Julia Child’s Upside-Down Martini
Joyeux Anniversaire Julia Child! Today would have been Julia’s 108th birthday. It has been a tradition to celebrate her birthday on Taste With The Eyes for the past several years.
This year, let’s raise a toast to Julia with one of her favorite cocktails, the Upside-Down Martini also known as a reverse or “wet” martini, made with five parts vermouth to one part gin. We are going to craft Julia’s special drink with exclusively French alcools.
Noilly Prat was a favorite of Julia’s, a fine vermouth, beautifully crafted by the sea in the South of France. It is made with 14 global herbs and spices such as chamomile and coriander from Morocco, bitter orange from Tunisia, and orris root from Italy.
Diplôme Dry Gin has been produced in France since 1945 from a selection of the finest natural botanicals including genever berries, whole lemons, angelica, saffron, and fennel seed. The original recipe was perfected during WWII in the City of Dijon. At the end of the war, the original recipe became the official gin for the American Army stationed in Europe.
With naturally less alcohol than a traditional martini, Julia would say, “The best thing about a reverse martini is that you can have two of them!” (Full upside-down martini recipe below).
A Historic Re-Creation
Please join me as I re-create Julia Child’s very first meal in France, one that she experienced with her husband Paul Child. The story takes place in Rouen, France in November of 1948.
I originally wrote this post back in 2007. I resurrect it in August, sometimes with a new recipe, to celebrate Julia Child’s birthday. This year I am including a drink that she especially liked, the Upside-Down Martini.
The text is as she describes her meal to us in My Life in France by Julia Child with Alex Prud’homme, published by Alfred A. Knopf, New York, 2006.
The re-creation photographs are ones that I have taken on my travels; some are from France, others from California, a couple are shot in my own home. I use the sepia tone to give the images the feel of a single place over 70 years ago.
Come, let’s travel back in time and enjoy French food and revel in its perfection via Julia…
Julia Child’s First Meal in France
“We passed the city’s ancient and beautiful clock tower, and then its famous cathedral,
still pockmarked from battle but magnificent with its stained glass windows.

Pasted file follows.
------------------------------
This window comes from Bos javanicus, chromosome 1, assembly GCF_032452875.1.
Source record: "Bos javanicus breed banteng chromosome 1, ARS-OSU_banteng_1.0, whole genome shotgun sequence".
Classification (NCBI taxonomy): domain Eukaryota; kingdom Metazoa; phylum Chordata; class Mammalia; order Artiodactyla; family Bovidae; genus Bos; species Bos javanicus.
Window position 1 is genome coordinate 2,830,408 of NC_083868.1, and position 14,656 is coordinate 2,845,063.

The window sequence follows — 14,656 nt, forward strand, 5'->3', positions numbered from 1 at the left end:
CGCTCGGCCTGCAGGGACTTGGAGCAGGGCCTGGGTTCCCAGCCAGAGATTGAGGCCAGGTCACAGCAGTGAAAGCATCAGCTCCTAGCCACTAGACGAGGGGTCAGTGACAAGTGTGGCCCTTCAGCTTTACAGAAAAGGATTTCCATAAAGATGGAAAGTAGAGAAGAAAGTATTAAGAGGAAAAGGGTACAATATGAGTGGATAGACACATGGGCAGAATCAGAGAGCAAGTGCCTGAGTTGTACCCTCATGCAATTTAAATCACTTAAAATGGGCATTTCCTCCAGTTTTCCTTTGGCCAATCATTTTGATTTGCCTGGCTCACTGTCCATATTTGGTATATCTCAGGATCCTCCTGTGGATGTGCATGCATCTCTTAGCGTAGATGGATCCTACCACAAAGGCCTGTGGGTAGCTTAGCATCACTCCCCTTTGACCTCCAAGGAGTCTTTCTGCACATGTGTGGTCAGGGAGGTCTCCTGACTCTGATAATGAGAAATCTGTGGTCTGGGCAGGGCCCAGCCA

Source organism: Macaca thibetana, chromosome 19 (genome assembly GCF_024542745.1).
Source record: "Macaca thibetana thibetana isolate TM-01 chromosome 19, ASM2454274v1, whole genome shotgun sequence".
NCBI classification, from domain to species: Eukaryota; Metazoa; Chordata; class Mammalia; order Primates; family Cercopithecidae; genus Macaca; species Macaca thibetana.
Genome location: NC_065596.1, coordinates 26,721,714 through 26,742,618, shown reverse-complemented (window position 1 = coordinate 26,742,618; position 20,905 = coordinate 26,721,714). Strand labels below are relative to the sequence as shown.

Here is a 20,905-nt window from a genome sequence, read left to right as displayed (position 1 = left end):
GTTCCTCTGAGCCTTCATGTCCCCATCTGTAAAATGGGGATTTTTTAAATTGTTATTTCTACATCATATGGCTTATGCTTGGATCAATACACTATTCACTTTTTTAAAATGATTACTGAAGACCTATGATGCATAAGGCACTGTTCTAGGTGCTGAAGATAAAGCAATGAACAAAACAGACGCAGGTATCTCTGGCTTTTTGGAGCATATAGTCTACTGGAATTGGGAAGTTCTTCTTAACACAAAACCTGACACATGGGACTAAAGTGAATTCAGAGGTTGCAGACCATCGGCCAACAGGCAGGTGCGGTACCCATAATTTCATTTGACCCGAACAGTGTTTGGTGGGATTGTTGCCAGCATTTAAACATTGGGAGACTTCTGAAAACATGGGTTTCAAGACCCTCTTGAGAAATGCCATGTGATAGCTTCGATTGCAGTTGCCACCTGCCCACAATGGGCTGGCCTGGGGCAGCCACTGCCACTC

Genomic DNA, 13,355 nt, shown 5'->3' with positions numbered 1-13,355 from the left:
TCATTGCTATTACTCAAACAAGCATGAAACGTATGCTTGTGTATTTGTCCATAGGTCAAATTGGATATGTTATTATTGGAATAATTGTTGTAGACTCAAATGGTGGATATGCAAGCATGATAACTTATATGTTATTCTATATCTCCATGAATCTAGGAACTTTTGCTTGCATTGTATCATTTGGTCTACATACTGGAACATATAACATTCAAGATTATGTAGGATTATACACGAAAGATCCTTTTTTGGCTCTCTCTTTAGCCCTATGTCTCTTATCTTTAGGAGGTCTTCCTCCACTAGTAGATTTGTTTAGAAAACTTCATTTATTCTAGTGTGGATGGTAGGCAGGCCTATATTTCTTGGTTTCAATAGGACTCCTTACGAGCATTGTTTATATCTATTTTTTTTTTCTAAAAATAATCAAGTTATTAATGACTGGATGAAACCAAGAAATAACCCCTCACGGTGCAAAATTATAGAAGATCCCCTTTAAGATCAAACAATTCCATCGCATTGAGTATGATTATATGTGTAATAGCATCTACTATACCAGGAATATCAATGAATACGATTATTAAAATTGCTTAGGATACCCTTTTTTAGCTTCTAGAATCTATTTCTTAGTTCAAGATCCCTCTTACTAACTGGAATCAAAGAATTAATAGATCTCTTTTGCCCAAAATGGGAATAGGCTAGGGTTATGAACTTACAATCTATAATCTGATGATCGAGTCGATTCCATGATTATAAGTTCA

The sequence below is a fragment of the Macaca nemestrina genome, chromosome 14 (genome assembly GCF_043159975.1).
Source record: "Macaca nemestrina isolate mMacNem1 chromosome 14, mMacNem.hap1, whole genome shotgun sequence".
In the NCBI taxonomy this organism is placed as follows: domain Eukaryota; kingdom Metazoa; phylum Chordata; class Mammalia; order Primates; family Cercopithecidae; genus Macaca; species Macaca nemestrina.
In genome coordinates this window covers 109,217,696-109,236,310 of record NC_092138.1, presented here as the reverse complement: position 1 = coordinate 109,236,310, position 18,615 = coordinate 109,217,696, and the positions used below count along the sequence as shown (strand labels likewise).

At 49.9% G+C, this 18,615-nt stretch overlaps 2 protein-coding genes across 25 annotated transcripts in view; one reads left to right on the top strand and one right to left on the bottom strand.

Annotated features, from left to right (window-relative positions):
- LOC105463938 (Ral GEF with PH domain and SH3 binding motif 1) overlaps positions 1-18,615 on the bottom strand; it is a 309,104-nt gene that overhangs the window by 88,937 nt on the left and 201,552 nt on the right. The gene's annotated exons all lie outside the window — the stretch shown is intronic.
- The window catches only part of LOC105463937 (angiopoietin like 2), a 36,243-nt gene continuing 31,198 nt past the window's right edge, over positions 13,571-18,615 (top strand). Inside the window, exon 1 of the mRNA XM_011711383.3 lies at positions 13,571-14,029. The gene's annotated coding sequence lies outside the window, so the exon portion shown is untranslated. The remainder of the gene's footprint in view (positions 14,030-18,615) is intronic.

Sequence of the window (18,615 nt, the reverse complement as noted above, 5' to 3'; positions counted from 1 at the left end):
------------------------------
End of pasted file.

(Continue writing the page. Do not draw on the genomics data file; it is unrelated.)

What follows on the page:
We rolled to a stop in La Place du Vieux Marché,
the square where Joan of Arc had met her fiery fate.”
“Rouen is a 2000 year old city located in Normandy on the Seine River
not too far from the English Channel.”
“There the Guide Michelin directed us to Restaurant La Couronne.
It was warm inside, and the dining room was a comfortably old-fashioned brown-and-white space,
neither humble nor luxurious.”
“The waiter is telling them about the chicken they ordered,” Paul whispered,
“how it was raised, how it will be cooked, what side dishes they can have with it,
and which wines would go best.”
“Wine?” exclaimed Julia, “at lunch?”
“We began our lunch with oysters on the half shell.
They had a sensational briny flavor and a smooth texture that was entirely new and surprising.”
“Rouen is famous for its duck dishes, but after consulting the waiter Paul had decided to order
perfectly browned in a sputtering butter sauce with a sprinkling of chopped parsley on top.
I lifted a forkful of fish to my mouth, took a bite, and chewed slowly.
The flesh of the sole was delicate, with a light but distinct taste of the ocean that
blended marvelously with the browned butter.
It was a morsel of perfection.”
“Then came the salade verte laced with a slightly acidic vinaigrette.
And I tasted my first real baguette – Yum!
Along with our meal, we happily downed a whole bottle of Pouilly-Fumé,
a wonderfully crisp white wine from the Loire region.
“We followed our meal with a leisurely dessert of fromage.”
“Paul and I floated out the door into the brilliant sunshine and cool air.
Our first lunch together in France had been absolute perfection.”
“It was the most exciting meal of my life.”
August 15, 1912 – August 13, 2004
chef, mentor, heroine, author, television icon,
inspiration, nonagenarian, friend
“…A careful approach will result in a magnificent burst of flavor, a thoroughly satisfying meal, perhaps even a life changing experience.
Such was the case with the Sole Meunière I ate at La Couronne on my first day in France, in November 1948. It was an epiphany. In all the years since that succulent meal, I have yet to lose the feelings of wonder and excitement that it inspired in me. I can still almost taste it.
And thinking back on it now reminds me that the pleasures of the table, and of life, are infinite – toujours bon appetit!“
-Julia Child, My Life In France
Upside-Down Martini Recipe
Add the vermouth and gin to a cocktail shaker filled with ice. Stir until well chilled. Strain into a coupe glass. Garnish with a twist of lemon peel. Optionally, add one large ice cube to the coupe. Enjoy as Julia would, “Everything in moderation … including moderation.”
À votre santé!
More Julia Child Tributes
Travel back in time to Cambridge, Massachusetts where I imagine dinner at the kitchen table of Paul and Julia Child as they enjoy a light supper including Vichyssoise on a hot August night (here)
Julia’s fabulous recipe for Sole Meunière (here)
Sneak into Julia’s kitchen to watch her make the authentic Caesar Salad and Salmon in Papillote in her usual charming and un-fussy manner (here)
Join Julia and her friends in a beautiful courtyard, seated at a little white table beneath a leafy trellis for a splendid lunch, while they uncover the secret of Loup de Mer (here)